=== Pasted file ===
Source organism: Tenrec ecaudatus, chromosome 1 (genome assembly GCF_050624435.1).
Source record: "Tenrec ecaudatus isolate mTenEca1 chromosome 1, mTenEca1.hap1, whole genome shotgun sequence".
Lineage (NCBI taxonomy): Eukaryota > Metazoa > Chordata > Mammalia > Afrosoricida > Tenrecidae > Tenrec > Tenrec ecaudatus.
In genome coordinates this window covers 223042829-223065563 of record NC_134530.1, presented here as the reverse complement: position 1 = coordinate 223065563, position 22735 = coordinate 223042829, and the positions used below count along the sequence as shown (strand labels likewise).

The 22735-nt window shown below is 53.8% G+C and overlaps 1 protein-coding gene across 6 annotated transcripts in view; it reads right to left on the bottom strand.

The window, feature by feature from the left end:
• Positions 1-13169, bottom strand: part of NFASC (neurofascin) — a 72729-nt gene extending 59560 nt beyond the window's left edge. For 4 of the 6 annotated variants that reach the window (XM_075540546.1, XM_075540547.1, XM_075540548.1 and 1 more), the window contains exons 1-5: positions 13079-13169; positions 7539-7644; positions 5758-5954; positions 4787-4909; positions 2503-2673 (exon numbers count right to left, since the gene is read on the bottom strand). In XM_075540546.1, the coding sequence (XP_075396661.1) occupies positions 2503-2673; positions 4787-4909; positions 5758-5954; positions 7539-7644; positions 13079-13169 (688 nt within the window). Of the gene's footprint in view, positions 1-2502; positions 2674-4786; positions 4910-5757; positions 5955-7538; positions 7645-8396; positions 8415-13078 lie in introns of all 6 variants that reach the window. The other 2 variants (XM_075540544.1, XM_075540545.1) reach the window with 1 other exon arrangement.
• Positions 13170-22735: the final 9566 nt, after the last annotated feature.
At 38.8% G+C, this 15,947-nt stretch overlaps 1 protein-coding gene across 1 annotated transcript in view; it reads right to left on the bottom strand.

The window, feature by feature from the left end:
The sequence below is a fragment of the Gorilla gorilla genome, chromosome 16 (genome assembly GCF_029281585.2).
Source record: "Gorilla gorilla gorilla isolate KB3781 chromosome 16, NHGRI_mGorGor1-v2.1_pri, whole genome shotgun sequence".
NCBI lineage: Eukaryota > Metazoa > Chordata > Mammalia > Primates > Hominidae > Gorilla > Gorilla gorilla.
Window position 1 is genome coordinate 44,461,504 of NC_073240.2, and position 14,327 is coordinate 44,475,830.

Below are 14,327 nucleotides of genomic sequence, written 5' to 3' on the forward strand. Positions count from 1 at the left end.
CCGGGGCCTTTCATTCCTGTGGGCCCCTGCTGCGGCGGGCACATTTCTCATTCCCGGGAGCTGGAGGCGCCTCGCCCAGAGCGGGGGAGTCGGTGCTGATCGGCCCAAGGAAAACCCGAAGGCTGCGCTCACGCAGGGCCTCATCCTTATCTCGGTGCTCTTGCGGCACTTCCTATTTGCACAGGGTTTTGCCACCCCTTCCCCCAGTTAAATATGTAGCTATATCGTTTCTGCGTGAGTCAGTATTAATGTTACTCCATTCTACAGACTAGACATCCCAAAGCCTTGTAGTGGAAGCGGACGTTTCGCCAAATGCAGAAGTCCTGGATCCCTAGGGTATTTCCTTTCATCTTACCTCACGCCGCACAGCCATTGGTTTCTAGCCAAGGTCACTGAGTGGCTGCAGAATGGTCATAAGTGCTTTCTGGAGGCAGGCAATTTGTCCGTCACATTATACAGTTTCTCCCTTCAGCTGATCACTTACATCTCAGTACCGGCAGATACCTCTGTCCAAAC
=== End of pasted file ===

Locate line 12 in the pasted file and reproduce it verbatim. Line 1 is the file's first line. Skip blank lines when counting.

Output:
Source record: "Gorilla gorilla gorilla isolate KB3781 chromosome 16, NHGRI_mGorGor1-v2.1_pri, whole genome shotgun sequence".